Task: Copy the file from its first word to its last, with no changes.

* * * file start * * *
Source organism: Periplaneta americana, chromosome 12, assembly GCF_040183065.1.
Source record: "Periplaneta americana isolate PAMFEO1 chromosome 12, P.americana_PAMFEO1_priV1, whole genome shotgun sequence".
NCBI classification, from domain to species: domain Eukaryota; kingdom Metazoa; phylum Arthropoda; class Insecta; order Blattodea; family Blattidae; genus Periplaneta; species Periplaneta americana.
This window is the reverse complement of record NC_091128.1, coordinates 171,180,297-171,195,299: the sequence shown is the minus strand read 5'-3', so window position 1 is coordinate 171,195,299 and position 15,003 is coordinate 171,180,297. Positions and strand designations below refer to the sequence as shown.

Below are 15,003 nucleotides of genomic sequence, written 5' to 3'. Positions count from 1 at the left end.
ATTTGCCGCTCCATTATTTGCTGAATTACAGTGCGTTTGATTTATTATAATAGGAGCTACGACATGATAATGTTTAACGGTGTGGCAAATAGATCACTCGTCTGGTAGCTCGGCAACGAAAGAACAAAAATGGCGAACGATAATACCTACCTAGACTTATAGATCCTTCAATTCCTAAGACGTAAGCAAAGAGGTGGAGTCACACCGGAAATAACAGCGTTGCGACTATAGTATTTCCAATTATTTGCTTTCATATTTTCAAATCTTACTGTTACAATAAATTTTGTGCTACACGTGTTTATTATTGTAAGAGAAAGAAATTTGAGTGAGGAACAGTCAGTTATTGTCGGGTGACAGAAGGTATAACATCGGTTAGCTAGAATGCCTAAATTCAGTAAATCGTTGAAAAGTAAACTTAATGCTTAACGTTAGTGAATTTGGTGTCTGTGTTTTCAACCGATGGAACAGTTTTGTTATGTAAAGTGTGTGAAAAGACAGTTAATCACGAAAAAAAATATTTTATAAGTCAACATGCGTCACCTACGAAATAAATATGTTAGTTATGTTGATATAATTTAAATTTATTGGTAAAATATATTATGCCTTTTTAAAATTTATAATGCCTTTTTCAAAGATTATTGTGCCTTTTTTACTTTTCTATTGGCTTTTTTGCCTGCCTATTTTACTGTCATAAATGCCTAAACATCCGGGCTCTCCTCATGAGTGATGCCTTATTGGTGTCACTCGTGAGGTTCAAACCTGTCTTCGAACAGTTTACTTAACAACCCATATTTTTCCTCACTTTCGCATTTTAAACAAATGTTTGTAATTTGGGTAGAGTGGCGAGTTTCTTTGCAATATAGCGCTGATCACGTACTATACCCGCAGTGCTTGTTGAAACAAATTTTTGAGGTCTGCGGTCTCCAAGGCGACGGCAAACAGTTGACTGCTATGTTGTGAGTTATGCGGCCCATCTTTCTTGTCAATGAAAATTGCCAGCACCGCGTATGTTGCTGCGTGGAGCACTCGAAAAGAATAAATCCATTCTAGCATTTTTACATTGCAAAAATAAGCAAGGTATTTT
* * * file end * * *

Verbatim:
Source organism: Periplaneta americana, chromosome 12, assembly GCF_040183065.1.
Source record: "Periplaneta americana isolate PAMFEO1 chromosome 12, P.americana_PAMFEO1_priV1, whole genome shotgun sequence".
NCBI classification, from domain to species: domain Eukaryota; kingdom Metazoa; phylum Arthropoda; class Insecta; order Blattodea; family Blattidae; genus Periplaneta; species Periplaneta americana.
This window is the reverse complement of record NC_091128.1, coordinates 171,180,297-171,195,299: the sequence shown is the minus strand read 5'-3', so window position 1 is coordinate 171,195,299 and position 15,003 is coordinate 171,180,297. Positions and strand designations below refer to the sequence as shown.

Below are 15,003 nucleotides of genomic sequence, written 5' to 3'. Positions count from 1 at the left end.
ATTTGCCGCTCCATTATTTGCTGAATTACAGTGCGTTTGATTTATTATAATAGGAGCTACGACATGATAATGTTTAACGGTGTGGCAAATAGATCACTCGTCTGGTAGCTCGGCAACGAAAGAACAAAAATGGCGAACGATAATACCTACCTAGACTTATAGATCCTTCAATTCCTAAGACGTAAGCAAAGAGGTGGAGTCACACCGGAAATAACAGCGTTGCGACTATAGTATTTCCAATTATTTGCTTTCATATTTTCAAATCTTACTGTTACAATAAATTTTGTGCTACACGTGTTTATTATTGTAAGAGAAAGAAATTTGAGTGAGGAACAGTCAGTTATTGTCGGGTGACAGAAGGTATAACATCGGTTAGCTAGAATGCCTAAATTCAGTAAATCGTTGAAAAGTAAACTTAATGCTTAACGTTAGTGAATTTGGTGTCTGTGTTTTCAACCGATGGAACAGTTTTGTTATGTAAAGTGTGTGAAAAGACAGTTAATCACGAAAAAAAATATTTTATAAGTCAACATGCGTCACCTACGAAATAAATATGTTAGTTATGTTGATATAATTTAAATTTATTGGTAAAATATATTATGCCTTTTTAAAATTTATAATGCCTTTTTCAAAGATTATTGTGCCTTTTTTACTTTTCTATTGGCTTTTTTGCCTGCCTATTTTACTGTCATAAATGCCTAAACATCCGGGCTCTCCTCATGAGTGATGCCTTATTGGTGTCACTCGTGAGGTTCAAACCTGTCTTCGAACAGTTTACTTAACAACCCATATTTTTCCTCACTTTCGCATTTTAAACAAATGTTTGTAATTTGGGTAGAGTGGCGAGTTTCTTTGCAATATAGCGCTGATCACGTACTATACCCGCAGTGCTTGTTGAAACAAATTTTTGAGGTCTGCGGTCTCCAAGGCGACGGCAAACAGTTGACTGCTATGTTGTGAGTTATGCGGCCCATCTTTCTTGTCAATGAAAATTGCCAGCACCGCGTATGTTGCTGCGTGGAGCACTCGAAAAGAATAAATCCATTCTAGCATTTTTACATTGCAAAAATAAGCAAGGTATTTT